HAZLET – Hazlet Republicans will continue control of local government in 2020 after successfully beating back Democratic Party challengers in every precinct in Tuesday’s election.
With 17 districts reporting Tuesday night, unofficial results show that Republican incumbents Scott Aagre and Michael Glackin won re-election for full terms on the five-member Township Committee, and Republican Michael Sachs won the unexpired one-year term.
“We wanted to keep the progress going in Hazlet and we’re very grateful to the voters,” said Hazlet GOP municipal chairman Gene Kiley, at a quiet gathering of members at Lakeside Manor.
Aagre, the current mayor, received 2,148 votes, or 29.13 percent of votes cast. Glackin, the current deputy mayor, won 2,130 votes, or 28.88 percent.
Their opponents, both relative newcomers to township politics, split the remainder. Democrat Ryan O’Steen received 1,573 votes, or 21.33 percent of votes cast, and Lucille Lo Sapio won 1,522 or 20.64 percent. All totals are subject to slight change when all late mail-in and provisional ballots are counted.
“We had several issues that had come up during the year, and last year. It’s nice to know at least I still have the backing of the majority of the town and the voters,” said Mayor Scott Aagre. “That’s what I’m here for, for the better of the town, and as best I can to try to work in the right direction.”
Running mate Glackin said he thought it was a good fight. “It was a campaign about the issues, rather than about personal attacks,” said Glackin.
In the race for a one year-unexpired term, two longtime Hazlet residents with many years of experience in township government faced off. In the end, incumbent Republican Michael Sachs beat Barbara Ronchetti, who served on the Township Committee last year.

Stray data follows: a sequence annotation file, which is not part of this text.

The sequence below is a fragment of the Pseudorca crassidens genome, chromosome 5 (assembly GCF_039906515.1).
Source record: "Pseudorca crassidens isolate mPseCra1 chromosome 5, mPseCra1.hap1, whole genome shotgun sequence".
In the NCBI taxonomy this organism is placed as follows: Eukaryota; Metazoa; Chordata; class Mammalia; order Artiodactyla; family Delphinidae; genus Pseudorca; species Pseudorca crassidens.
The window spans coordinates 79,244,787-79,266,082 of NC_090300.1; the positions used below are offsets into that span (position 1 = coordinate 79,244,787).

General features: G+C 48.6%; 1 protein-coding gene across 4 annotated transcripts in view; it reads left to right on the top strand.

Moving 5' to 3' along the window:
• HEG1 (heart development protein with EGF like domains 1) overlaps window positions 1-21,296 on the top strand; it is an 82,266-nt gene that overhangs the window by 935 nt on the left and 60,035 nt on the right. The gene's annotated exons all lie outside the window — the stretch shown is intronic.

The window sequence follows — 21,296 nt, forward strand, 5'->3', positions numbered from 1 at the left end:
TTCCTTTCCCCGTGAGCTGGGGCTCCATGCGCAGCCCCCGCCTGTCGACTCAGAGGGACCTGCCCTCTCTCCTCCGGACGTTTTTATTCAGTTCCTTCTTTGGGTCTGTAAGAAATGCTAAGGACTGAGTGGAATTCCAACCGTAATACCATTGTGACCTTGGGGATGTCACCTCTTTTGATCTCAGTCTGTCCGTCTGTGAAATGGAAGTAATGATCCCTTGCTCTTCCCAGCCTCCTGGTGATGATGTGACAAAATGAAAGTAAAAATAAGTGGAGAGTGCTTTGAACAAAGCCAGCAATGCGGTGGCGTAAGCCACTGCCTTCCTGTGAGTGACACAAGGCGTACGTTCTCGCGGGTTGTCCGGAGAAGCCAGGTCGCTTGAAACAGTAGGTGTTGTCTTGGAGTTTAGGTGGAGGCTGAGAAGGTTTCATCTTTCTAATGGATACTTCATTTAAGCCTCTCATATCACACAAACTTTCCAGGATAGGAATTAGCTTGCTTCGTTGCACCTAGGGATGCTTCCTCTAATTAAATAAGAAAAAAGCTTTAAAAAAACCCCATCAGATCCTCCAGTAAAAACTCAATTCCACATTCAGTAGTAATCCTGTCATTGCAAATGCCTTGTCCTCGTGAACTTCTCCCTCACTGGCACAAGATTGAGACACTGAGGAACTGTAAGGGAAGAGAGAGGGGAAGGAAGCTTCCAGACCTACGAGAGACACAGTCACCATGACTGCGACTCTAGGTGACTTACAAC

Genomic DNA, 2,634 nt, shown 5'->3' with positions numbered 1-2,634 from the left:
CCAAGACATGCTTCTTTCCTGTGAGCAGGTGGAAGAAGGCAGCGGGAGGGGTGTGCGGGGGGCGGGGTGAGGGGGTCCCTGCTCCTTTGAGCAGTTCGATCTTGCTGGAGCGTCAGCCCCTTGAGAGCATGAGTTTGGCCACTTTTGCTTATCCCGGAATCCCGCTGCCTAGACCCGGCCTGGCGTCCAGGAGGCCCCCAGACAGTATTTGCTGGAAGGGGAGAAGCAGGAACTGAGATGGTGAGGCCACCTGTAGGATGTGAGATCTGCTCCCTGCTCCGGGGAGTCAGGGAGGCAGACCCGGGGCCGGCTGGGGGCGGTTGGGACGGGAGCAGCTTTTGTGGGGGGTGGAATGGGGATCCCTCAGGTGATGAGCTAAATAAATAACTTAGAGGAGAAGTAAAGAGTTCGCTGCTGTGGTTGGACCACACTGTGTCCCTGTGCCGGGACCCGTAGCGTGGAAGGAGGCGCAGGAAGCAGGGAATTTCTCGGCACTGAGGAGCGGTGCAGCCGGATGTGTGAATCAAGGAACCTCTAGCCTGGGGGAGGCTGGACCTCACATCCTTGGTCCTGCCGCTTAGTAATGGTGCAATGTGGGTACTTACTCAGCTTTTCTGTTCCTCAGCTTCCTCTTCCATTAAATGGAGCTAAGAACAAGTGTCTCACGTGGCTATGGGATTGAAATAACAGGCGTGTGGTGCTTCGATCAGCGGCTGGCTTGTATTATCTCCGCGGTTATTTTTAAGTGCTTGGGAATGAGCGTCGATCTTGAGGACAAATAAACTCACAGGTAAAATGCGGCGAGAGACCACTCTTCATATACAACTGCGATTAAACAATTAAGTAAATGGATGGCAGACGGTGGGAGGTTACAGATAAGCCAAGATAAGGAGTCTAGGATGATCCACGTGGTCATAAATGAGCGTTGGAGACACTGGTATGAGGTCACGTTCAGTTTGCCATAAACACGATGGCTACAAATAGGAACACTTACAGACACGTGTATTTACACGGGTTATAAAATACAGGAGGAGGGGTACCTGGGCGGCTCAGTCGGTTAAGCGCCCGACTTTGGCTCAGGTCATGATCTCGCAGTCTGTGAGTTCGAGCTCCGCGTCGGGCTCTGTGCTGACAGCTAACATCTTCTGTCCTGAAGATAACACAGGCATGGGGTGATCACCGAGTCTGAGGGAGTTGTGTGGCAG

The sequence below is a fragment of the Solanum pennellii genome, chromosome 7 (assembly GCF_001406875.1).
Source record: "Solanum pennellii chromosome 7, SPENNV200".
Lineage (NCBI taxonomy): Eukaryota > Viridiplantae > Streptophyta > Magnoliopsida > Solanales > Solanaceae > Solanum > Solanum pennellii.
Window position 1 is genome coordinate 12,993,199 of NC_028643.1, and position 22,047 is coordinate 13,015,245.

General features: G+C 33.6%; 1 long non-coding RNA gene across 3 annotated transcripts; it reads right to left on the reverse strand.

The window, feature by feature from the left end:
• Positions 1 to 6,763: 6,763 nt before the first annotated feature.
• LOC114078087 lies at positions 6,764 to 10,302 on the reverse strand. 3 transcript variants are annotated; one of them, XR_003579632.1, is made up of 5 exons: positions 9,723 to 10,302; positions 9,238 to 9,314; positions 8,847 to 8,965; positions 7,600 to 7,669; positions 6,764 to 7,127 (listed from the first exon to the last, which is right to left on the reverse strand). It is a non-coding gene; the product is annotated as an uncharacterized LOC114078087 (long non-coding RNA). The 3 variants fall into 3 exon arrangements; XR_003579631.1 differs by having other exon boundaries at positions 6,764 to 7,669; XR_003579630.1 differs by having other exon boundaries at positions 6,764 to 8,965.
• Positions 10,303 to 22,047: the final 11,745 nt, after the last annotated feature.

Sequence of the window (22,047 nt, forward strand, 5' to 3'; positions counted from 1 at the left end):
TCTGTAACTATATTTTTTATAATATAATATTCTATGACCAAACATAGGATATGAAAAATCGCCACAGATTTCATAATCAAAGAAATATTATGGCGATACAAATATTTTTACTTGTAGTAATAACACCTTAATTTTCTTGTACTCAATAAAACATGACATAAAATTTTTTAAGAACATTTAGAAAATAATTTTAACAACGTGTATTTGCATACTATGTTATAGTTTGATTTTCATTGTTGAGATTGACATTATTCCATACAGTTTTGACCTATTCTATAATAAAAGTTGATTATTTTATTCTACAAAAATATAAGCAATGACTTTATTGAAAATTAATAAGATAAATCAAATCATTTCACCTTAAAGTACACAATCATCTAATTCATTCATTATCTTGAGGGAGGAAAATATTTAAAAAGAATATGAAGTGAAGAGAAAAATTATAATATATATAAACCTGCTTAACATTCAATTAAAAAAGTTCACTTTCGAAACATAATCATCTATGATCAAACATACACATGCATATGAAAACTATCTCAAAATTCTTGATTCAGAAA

Sachs received 2,104 votes, or 56.2 percent of the 3,744 votes cast in the contest. Ronchetti got 1,639 votes, or 43.78 percent.
“For the first time it was a good campaign on both sides. It wasn’t a nasty campaign, and I appreciate that,” said Sachs.
At a noisy gathering of Hazlet Democratic Club at Yesterday’s, volunteers studied the numbers as they scratched them out, district by district, on a white board and came to the realization they had likely lost.
Ronchetti said flatly, “I expected to lose because they did a road in every development. People get all excited because their development is going to get done. It was a brilliant move to do it right before the election,” she said.
Republican elected officials have dismissed that charge, saying the streets were being addressed worst to last, on the recommendation of the township engineer.
Ronchetti said she also believes that the local Democrats were hurt by the impeachment proceedings in Washington D.C, because it motivated local Republicans to head to the polls to support the President by voting for their party.
She said some good had come of the race, because the Democratic campaign talking points about overdevelopment, annual property tax revaluations and desire to establish townwide garbage collection are now being widely discussed.
Democrat Lucille Lo Sapio, who launched a podcast about Hazlet during the campaign called Hazlet Coffee Talk, said she would stay engaged in Hazlet topics. She enjoyed going door-to-door and talking to residents about the town.
“I met a lot of nice and interesting people, had a lot of great conversations, and I’m still going to be a disrupter,” she said. “I’m definitely going to use the podcast to inform people on what’s going on,” she said.
For Ryan O’Steen, it was the second year in a row he had attempted a run for Township Committee. “I’m disappointed that I lost, but I believe the people who won will do a great job and anything I can do to help them, I will do it,” he said.